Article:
Repetition can become a bit of an issue over time but that can be stopped by changing characters through Free Log. Although Dramatic Log makes you stick to certain story characters, Free Log allows you to play as any unlocked character across any mission. This will allow you to get the most out of the game, as the characters you don’t play in the story can actually be some of the most fun. Unfortunately, the missions themselves are nothing to write home about. Gameplay is at its best when you’re just fighting tons of enemies, so having to escort characters to safety or find a specific location can be really annoying. This annoyance can be minimized by playing online which can actually be done across any and all missions in the game.
Treasure Log is for those really wanting to get the most out of Pirate Warriors 4. These are small missions that will gradually get harder for bigger rewards and they’re mostly more of the same gameplay loop. If you’re wanting to fully upgrade each character’s enormous skill tree then this will become a very familiar mode to you.
Although faulting Pirate Warriors 4 for being somewhat unoriginal seems a bit redundant, one thing that you can fault it for is its camera. Locking onto an enemy makes things ten times harder than it needs to be and it was something I noticed every single time I tried to do it. Even when not locked on, the camera isn’t really very cooperative anyway, but it’s when locking on that it can be most annoying.
One issue I had whilst playing is sort of inescapable at this point, but not really the fault of the game. Similarly to every piece of One Piece media released over the past ten years, there isn’t any English dubbing to be found. Whilst this isn’t a surprise, it can make playing Pirate Warriors 4 and trying to pay attention to what the characters are saying a little confusing. Once again this isn’t an issue with this game specifically, and more something the series as a whole needs to address in some form.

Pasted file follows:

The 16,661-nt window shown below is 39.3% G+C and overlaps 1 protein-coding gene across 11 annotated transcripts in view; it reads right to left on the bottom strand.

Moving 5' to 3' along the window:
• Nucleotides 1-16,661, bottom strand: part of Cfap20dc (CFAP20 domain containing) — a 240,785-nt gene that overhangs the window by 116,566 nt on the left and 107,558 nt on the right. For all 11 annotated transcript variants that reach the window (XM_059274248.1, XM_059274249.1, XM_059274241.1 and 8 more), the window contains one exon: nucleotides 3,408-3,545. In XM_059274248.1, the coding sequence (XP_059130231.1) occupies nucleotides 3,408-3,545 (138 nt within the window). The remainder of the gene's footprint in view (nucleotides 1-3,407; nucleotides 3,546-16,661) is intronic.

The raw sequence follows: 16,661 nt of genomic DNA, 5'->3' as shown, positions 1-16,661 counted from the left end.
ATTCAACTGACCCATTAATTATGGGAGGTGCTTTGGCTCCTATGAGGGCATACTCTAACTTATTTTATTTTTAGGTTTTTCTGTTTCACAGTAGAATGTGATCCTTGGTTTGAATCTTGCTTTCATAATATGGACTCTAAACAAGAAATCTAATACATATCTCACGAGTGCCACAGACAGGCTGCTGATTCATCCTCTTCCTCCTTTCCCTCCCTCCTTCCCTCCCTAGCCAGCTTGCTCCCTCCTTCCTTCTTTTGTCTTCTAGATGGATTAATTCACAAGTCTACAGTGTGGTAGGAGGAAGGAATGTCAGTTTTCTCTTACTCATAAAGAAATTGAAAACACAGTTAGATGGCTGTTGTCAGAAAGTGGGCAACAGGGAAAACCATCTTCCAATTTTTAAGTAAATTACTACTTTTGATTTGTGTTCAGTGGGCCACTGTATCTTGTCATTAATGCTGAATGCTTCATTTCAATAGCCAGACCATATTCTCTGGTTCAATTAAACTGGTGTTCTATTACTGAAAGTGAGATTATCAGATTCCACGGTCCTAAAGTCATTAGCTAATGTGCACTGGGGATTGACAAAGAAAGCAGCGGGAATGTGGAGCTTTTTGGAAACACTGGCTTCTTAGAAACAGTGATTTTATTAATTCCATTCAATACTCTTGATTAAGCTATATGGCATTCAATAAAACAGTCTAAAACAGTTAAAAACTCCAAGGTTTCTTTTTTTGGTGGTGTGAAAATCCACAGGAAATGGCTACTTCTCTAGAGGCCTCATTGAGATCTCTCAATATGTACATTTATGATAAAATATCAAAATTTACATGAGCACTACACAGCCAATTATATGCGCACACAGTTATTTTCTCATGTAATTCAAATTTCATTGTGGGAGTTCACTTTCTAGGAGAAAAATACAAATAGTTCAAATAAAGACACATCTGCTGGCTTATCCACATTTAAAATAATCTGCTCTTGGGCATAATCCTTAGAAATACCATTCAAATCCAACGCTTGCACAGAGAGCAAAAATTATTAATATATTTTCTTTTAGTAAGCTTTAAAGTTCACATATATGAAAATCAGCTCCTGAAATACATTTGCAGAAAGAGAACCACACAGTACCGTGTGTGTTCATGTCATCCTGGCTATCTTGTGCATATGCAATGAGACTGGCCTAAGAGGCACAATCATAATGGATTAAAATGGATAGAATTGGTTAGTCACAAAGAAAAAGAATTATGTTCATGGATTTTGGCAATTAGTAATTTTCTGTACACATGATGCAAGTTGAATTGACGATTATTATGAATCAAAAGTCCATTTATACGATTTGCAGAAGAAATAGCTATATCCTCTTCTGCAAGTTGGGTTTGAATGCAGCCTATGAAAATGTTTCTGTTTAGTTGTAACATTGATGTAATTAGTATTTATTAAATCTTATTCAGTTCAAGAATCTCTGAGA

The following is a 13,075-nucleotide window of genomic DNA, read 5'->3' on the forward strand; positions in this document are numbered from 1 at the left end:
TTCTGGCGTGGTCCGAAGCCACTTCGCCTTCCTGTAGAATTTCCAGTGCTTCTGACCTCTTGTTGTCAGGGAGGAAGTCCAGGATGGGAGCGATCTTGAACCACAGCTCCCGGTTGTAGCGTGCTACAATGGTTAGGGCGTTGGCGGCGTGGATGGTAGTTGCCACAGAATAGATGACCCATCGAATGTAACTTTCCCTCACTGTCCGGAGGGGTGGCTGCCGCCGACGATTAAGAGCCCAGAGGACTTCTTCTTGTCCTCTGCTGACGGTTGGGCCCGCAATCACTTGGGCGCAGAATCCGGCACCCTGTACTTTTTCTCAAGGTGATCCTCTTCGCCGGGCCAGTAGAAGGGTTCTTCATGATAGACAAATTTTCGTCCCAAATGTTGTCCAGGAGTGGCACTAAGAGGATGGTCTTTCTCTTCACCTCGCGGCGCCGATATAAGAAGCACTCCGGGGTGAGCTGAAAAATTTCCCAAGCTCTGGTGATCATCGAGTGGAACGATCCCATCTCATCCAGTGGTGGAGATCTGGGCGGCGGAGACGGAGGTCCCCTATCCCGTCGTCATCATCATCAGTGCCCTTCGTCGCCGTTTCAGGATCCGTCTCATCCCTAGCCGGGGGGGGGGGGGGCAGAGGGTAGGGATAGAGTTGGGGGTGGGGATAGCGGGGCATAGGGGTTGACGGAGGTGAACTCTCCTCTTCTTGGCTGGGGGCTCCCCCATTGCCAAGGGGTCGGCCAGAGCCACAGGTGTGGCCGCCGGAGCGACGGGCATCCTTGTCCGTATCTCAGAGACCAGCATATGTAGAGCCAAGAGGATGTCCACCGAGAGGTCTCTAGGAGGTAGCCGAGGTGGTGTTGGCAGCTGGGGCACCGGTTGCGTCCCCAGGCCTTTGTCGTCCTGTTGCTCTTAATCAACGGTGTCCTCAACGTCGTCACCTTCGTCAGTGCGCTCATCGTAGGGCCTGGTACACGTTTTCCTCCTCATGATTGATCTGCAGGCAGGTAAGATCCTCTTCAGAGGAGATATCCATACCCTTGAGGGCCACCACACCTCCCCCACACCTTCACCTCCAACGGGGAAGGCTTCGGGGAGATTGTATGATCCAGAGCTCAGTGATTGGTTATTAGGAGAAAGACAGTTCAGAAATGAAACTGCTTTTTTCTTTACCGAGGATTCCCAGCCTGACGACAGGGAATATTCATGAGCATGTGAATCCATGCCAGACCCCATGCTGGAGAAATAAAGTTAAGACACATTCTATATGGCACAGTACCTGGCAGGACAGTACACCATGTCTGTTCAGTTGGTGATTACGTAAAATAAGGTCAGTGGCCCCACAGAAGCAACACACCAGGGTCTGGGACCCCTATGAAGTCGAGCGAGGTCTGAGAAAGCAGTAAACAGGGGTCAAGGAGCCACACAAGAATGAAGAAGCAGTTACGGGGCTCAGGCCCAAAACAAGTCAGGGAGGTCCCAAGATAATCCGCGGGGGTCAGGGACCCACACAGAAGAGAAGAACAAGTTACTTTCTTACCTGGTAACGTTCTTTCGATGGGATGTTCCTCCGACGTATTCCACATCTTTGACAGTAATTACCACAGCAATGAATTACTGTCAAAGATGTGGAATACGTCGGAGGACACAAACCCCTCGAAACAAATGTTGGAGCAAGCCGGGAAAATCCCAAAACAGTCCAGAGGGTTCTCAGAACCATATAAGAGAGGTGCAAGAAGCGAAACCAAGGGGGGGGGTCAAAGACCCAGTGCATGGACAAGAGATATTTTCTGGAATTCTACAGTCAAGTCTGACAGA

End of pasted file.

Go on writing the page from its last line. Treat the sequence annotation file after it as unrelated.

The presentation values are another well-done aspect to Pirate Warriors 4, although it won’t blow anyone away. Characters look and sound fantastic but are somewhat let down by uninteresting and empty environments, which is expected of Warriors games at this point. It’s the little details like having Luffy shrink down after Gear Third, or being able to put your hat on by pressing the down button, that really ended up impressing me. Gameplay is also accompanied by a fantastic guitar-heavy soundtrack that makes fighting a joy. Surprisingly I found that Pirate Warriors 4 ran at a mostly stable framerate, and only occasionally seemed to dip in the most extreme of situations.
Although it doesn’t try to do something as radical as World Seeker, One Piece: Pirate Warriors 4 is arguably just as great by sticking to the satisfying Warriors gameplay loop. One Piece fans will adore it even with its condensed story-telling, but it’s also great for people with a casual interest in the series. It’s easily the strongest title in the series so far, and a great bit of mindless fun in the wonderful One Piece world.
One Piece: Pirate Warriors 4 review code provided by publisher. Reviewed on PS4. For more information, please read our Review Policy.